What is Medium Earth Orbit (MEO)?

  • Medium earth orbit refers to a specific region in space situated between Low Earth Orbit (LEO) and Geostationary Orbit (GEO). 
  • MEO satellites occupy an altitude range typically between 2,000 to 36,000 kilometres (1,243 to 22,300 miles) above the Earth’s surface.
  • MEO satellites are commonly known for their significant role in global navigation systems, with the most prominent example being the Global Positioning System (GPS).

A medium earth orbit (MEO) satellite orbits the earth at an altitude above that of a low earth orbit (LEO) satellite and below that of a geostationary earth orbit (GEO) satellite. MEO, which is sometimes also called intermediate circular orbit (Ico), provides a vast range of options to those deploying satellites and strikes a balance between the costs of higher altitude constellations and the coverage of low orbit satellites. MEO satellites operate at altitudes between 1,000 miles and 22,000 miles and orbit the earth at least twice a day. Some have perfectly circular orbits while others track elliptically, but all track the same orbit continuously once it has been established.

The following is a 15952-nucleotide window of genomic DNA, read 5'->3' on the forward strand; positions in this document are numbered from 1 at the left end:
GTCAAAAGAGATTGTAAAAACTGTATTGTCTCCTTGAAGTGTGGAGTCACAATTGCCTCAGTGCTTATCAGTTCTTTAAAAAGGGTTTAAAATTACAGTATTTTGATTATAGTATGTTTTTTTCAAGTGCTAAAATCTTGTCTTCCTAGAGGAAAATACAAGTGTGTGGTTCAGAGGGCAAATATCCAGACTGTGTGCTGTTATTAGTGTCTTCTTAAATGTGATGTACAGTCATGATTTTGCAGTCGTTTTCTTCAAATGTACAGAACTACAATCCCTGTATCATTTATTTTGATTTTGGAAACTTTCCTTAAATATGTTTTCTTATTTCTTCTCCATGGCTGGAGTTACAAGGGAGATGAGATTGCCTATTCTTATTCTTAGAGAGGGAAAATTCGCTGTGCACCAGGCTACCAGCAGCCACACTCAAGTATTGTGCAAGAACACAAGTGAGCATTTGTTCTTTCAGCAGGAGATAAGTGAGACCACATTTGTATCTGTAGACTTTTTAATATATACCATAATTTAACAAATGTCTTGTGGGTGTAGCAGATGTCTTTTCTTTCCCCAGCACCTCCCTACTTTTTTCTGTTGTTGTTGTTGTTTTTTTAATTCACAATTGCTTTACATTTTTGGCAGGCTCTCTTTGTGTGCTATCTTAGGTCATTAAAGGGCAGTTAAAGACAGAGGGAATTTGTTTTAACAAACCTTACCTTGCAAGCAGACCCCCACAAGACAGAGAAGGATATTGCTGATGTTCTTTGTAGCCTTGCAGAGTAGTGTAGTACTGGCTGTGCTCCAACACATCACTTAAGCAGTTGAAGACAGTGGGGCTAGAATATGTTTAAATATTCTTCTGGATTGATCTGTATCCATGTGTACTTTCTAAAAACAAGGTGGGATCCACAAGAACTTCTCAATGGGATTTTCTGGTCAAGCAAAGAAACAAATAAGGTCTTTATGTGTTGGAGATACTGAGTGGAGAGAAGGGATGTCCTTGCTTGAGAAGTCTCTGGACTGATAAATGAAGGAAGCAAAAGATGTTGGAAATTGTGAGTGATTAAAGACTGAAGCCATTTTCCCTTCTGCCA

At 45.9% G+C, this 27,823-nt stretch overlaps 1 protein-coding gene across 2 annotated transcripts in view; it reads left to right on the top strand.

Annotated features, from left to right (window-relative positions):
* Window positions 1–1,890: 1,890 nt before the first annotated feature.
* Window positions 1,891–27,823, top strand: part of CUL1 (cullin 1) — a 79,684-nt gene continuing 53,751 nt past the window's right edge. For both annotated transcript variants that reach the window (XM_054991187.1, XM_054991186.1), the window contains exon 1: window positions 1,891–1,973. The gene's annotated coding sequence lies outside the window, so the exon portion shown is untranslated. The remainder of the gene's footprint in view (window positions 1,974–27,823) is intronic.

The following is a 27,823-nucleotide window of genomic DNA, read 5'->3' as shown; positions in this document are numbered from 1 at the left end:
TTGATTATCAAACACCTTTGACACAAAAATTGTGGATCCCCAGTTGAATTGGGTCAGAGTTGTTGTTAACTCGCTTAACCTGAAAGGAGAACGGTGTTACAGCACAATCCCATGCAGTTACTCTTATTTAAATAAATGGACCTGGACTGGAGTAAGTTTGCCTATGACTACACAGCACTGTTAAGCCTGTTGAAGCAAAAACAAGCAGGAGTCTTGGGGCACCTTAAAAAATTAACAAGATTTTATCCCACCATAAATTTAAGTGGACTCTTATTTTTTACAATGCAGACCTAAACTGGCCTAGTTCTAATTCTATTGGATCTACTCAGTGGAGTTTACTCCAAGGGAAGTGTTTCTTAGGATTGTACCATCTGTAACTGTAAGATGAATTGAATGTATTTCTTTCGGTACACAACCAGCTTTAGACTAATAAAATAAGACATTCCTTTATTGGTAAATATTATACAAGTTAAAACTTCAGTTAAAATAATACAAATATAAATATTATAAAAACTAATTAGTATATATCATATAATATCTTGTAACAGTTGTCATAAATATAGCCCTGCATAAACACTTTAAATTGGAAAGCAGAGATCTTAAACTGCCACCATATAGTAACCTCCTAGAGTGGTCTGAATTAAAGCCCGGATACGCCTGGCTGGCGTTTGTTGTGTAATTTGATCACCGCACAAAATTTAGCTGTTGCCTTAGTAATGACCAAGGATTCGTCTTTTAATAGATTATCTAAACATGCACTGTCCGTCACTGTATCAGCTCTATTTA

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MEO definition

Medium Earth Orbit (MEO) refers to the region in space between Low Earth Orbit (LEO) and Geostationary Orbit (GEO), typically ranging from 2,000 to 36,000 kilometers (1,243 to 22,300 miles) above Earth’s surface.

MEO satellites are essential for global navigation systems, such as the Global Positioning System (GPS). These satellites form a constellation that ensures global coverage, providing precise positioning, navigation, and timing services. By transmitting signals with exact timing information, GPS receivers on the ground can triangulate their position, velocity, and time with high accuracy, thanks to the multiple MEO satellites visible from any location on Earth.